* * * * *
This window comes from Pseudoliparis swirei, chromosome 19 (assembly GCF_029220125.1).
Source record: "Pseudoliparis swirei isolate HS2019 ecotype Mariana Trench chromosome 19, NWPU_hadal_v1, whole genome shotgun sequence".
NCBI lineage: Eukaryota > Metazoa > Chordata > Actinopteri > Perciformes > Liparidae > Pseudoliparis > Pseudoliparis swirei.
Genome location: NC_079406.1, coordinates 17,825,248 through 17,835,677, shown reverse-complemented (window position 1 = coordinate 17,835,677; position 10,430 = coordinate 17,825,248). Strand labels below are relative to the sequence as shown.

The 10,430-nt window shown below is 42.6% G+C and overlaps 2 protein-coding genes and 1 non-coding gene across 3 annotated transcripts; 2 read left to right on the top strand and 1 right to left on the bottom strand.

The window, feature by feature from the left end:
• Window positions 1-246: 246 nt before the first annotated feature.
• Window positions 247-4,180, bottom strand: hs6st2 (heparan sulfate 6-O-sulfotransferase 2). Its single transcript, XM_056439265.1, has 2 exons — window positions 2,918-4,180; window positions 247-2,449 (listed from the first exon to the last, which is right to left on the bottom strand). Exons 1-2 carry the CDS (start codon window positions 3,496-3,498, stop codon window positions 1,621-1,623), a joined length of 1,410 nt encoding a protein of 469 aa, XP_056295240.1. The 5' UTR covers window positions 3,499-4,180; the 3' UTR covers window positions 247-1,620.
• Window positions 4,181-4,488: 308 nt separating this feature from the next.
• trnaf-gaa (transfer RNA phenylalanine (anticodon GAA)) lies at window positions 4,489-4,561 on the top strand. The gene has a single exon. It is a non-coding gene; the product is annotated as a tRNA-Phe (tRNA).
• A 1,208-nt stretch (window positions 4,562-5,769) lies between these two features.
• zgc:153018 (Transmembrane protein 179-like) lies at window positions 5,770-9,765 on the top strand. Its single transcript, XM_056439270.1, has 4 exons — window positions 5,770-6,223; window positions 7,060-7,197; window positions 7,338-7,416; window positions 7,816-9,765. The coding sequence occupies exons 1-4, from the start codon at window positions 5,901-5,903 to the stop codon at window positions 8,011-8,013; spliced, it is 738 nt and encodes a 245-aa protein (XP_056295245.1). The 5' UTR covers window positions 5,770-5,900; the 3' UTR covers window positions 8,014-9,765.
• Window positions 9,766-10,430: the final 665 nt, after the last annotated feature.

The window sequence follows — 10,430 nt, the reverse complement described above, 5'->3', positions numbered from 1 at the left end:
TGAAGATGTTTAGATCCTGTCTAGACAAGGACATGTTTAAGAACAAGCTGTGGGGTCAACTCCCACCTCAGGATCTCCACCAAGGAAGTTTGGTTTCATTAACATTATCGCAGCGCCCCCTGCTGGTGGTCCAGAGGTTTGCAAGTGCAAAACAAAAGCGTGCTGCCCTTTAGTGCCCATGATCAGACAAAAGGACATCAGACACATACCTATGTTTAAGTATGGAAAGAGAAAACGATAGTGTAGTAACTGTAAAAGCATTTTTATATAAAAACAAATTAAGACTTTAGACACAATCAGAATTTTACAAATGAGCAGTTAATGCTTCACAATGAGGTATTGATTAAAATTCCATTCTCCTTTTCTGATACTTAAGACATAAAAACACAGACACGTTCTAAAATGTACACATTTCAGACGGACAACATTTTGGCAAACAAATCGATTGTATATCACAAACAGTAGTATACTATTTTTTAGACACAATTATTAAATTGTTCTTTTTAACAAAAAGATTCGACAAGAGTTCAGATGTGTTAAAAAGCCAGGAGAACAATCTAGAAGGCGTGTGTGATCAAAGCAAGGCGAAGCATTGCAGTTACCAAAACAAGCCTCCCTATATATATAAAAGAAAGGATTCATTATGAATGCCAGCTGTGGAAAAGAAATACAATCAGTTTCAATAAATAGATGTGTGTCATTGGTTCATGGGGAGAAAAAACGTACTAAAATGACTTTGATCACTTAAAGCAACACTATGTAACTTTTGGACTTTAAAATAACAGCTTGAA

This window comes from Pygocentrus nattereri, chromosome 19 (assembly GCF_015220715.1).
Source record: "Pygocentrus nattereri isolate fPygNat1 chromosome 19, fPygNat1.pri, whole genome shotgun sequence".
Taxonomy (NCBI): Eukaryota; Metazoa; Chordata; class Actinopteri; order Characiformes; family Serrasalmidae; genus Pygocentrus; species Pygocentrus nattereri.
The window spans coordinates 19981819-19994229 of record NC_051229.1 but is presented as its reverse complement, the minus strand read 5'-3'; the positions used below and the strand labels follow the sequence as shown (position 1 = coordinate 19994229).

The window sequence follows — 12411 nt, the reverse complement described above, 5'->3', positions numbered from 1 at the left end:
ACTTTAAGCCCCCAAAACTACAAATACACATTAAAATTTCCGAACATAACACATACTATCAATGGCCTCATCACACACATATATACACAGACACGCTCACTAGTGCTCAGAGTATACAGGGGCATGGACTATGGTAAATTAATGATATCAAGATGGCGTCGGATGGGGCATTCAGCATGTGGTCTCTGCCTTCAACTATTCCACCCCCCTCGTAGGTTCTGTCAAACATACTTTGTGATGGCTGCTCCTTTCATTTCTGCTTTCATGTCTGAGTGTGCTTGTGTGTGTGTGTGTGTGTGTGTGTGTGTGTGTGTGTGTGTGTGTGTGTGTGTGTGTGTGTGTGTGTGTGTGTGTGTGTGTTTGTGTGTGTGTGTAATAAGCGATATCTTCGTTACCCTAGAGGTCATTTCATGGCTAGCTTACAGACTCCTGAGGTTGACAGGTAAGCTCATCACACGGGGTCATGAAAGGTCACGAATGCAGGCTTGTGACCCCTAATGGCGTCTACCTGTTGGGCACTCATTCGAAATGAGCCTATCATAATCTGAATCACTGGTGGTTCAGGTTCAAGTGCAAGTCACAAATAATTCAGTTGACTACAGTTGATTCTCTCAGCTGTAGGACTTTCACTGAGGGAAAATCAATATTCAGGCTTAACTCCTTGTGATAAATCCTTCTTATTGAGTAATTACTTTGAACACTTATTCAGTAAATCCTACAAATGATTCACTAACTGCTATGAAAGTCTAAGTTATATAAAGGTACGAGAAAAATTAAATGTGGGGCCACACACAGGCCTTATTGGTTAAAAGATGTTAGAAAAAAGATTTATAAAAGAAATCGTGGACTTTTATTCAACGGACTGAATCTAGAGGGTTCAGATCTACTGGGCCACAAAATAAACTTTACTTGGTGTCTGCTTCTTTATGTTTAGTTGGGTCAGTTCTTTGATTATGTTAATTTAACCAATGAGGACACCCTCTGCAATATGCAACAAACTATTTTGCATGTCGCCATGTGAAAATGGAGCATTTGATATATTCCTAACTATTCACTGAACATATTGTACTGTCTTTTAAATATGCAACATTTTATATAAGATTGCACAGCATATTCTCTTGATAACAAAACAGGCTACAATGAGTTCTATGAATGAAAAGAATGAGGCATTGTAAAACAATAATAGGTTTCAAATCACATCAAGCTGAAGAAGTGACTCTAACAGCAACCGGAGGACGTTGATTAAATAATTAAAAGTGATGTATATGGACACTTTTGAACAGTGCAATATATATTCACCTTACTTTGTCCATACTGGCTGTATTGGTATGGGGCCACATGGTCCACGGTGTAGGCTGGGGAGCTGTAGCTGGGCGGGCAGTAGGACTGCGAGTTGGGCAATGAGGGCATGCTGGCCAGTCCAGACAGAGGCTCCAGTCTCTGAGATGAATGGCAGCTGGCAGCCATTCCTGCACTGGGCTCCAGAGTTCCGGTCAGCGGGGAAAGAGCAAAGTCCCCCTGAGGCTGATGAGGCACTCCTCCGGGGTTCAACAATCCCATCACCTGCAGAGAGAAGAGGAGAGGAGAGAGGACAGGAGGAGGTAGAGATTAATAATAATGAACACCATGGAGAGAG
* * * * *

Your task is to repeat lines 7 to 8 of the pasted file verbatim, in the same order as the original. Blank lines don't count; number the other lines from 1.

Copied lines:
• Window positions 1-246: 246 nt before the first annotated feature.
• Window positions 247-4,180, bottom strand: hs6st2 (heparan sulfate 6-O-sulfotransferase 2). Its single transcript, XM_056439265.1, has 2 exons — window positions 2,918-4,180; window positions 247-2,449 (listed from the first exon to the last, which is right to left on the bottom strand). Exons 1-2 carry the CDS (start codon window positions 3,496-3,498, stop codon window positions 1,621-1,623), a joined length of 1,410 nt encoding a protein of 469 aa, XP_056295240.1. The 5' UTR covers window positions 3,499-4,180; the 3' UTR covers window positions 247-1,620.